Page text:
MSN Movies (US), September 16, 2009

Stars of “Pippa Lee” want private lives to stay that way

Robin Wright Penn and Keanu Reeves remain reticent about their private lives… and pretty much everything else

by Kim Linekin

It was inevitable that at a press conference for "The Private Lives of Pippa Lee," Rebecca Miller's drama about a woman unraveling as her much older husband nears death, there'd be questions about the private lives of the movie's stars, Robin Wright Penn and Keanu Reeves, who play Pippa and the new love in her life. The two actors flanked Miller the afternoon of the movie's premiere at the Toronto International Film Festival on Tuesday, Sept. 15.

But there weren't any direct questions, so the answers tended to dart around the subject. When asked how he feels about intrusions into his private life, Reeves replied, "I think I feel how anyone would feel. You just generally want to have your privacy and the opportunity to do your work and live your life. And any time where one isn't allowed to do that, it's frustrating."

Penn was more humble. "I don't work enough to not have a private life," she said. "I think what happens is, if you're exposed too much and you're on every magazine cover doing every interview and photo shoot, it sort of defuses the actor's talent. I think being healthily elusive is great, and that tends to happen when you just don't get the jobs," she laughed.

At one point, Reeves claimed he didn't have a life outside of the film business. "If I'm not working, I'm working on working. Developing scripts, trying to produce some films. That's pretty much all I do."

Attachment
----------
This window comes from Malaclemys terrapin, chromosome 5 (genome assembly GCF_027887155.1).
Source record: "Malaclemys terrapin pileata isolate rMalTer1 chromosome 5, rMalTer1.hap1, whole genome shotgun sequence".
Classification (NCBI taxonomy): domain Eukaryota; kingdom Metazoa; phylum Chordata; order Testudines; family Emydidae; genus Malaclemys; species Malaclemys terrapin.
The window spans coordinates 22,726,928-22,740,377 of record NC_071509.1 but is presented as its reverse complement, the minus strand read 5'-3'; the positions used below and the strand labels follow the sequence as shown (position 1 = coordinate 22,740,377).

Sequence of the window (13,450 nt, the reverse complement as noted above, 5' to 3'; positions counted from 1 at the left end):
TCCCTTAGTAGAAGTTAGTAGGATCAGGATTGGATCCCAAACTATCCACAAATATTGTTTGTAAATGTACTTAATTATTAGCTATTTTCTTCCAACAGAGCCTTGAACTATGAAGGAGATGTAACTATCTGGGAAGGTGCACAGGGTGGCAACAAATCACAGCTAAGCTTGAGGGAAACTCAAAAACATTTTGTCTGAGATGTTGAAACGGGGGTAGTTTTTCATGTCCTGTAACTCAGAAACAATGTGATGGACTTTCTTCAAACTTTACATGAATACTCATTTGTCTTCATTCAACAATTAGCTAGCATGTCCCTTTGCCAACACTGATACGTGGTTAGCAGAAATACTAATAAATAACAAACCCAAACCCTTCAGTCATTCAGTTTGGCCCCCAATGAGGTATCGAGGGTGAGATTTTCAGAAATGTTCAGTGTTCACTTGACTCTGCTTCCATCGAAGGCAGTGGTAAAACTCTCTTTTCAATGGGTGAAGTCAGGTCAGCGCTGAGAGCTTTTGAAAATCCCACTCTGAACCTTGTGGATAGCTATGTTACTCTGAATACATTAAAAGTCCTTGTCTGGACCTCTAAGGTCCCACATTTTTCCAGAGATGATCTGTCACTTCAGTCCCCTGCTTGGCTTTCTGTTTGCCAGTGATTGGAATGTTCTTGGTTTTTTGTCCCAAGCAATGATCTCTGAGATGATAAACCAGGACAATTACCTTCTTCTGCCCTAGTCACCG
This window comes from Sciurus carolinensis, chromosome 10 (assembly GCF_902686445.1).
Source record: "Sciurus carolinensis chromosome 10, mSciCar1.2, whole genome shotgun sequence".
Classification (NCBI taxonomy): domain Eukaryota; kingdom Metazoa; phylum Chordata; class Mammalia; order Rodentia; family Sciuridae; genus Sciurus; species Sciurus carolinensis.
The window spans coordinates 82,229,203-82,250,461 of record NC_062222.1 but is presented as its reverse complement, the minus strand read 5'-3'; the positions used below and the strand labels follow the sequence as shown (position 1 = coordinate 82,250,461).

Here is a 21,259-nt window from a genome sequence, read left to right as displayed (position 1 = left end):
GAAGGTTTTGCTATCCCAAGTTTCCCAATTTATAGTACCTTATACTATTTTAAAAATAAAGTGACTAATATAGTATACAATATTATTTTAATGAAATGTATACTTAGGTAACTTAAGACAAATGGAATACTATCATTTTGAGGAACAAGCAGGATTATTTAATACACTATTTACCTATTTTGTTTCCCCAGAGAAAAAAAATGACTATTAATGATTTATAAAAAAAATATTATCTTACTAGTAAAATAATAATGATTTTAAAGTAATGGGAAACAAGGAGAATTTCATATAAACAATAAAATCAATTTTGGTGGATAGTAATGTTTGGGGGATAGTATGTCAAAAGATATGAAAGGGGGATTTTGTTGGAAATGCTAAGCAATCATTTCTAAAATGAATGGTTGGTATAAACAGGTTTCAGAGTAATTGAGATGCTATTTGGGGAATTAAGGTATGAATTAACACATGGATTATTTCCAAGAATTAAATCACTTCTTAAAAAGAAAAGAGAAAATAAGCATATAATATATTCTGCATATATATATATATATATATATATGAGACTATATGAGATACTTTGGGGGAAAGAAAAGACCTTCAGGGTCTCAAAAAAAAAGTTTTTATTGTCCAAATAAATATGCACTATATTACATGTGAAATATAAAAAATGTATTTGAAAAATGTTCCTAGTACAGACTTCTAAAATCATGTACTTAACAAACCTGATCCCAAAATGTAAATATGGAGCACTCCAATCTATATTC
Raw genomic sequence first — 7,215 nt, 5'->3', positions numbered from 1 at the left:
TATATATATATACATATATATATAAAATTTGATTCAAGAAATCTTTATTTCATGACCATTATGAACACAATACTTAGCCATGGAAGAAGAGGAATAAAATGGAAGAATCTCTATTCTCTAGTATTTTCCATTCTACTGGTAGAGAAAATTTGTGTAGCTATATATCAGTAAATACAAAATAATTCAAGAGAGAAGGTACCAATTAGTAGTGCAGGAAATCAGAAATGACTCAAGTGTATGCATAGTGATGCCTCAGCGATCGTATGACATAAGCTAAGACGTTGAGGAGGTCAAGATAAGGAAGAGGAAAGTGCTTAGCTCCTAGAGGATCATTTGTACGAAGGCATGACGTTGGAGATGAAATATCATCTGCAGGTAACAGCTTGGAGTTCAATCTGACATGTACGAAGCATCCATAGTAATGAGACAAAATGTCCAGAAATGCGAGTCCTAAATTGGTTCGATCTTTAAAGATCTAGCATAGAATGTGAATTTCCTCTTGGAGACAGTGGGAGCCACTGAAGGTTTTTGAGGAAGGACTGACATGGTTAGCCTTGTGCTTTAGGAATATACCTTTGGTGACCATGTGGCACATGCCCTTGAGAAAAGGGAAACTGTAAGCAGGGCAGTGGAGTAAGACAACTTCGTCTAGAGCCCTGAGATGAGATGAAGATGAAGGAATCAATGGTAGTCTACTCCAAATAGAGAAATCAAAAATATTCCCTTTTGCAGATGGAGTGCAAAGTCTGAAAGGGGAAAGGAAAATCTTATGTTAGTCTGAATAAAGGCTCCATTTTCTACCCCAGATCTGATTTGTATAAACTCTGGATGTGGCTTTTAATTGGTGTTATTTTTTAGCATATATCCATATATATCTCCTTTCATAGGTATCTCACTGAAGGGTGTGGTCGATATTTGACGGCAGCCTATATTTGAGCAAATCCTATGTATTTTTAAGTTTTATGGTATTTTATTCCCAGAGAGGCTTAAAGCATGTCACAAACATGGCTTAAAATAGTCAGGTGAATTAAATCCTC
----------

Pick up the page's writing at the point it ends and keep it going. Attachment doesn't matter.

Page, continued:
He flat-out refused to answer a silly personal question about why he's sporting long hair and a beard. "I'm afraid I can't answer that question until I speak to my people." Penn and Miller laughed to cover his bad joke.

The closest either actor came to revealing anything personal was when Penn was asked for an example of a hard truth she's learned in her forties. "I think the volume is just higher as you get older. Because you go, 'OK, I've got how many years left?' So you act on it, you know?"

She was likely referring obliquely to her decision to leave Sean Penn after a couple of tumultuous decades together. "I hope that answers your question," she told the reporter, making it clear she didn't want any more questions like that.

But when the questions were about the film and the characters, the answers were even more opaque. Miller said that what she wants audiences to get from the movie is that it's "trying to delicately unpeel a woman, you know, like an onion. And what do you get? How do you unpeel those layers? To me that's fascinating."

Penn said she wanted to work with Miller "because lyrically she's like a poet without all that dead air." Who knows what that means, but Penn gave a rare smile after she said it so all the cameras in the room clicked away madly.

The one question I got to ask seemed perfectly direct to me. "Ms. Penn, could you please define specifically what makes this one of those rare great roles for women?" Her reply was utterly confounding. "Because it's every woman, maybe in varying degrees. You know how we are all crazy? How that emotional data starts to have issue with the choice that you made over here. And all of a sudden, all of that fabric that's woven and it's so tight, it just starts to unravel out of your control. And I mean, that happens post-40, right? I mean, you just start to unwind. Unwind with truth. And I think that's pretty much everybody's story. But how does it manifest? That was the beauty of this role. The sleepwalking, the devouring of sweets more than the savory. Was there savory?"

And with that, she grew wings and flew off to Pluto, and I gave up trying to understand "The Private Lives of Pippa Lee."




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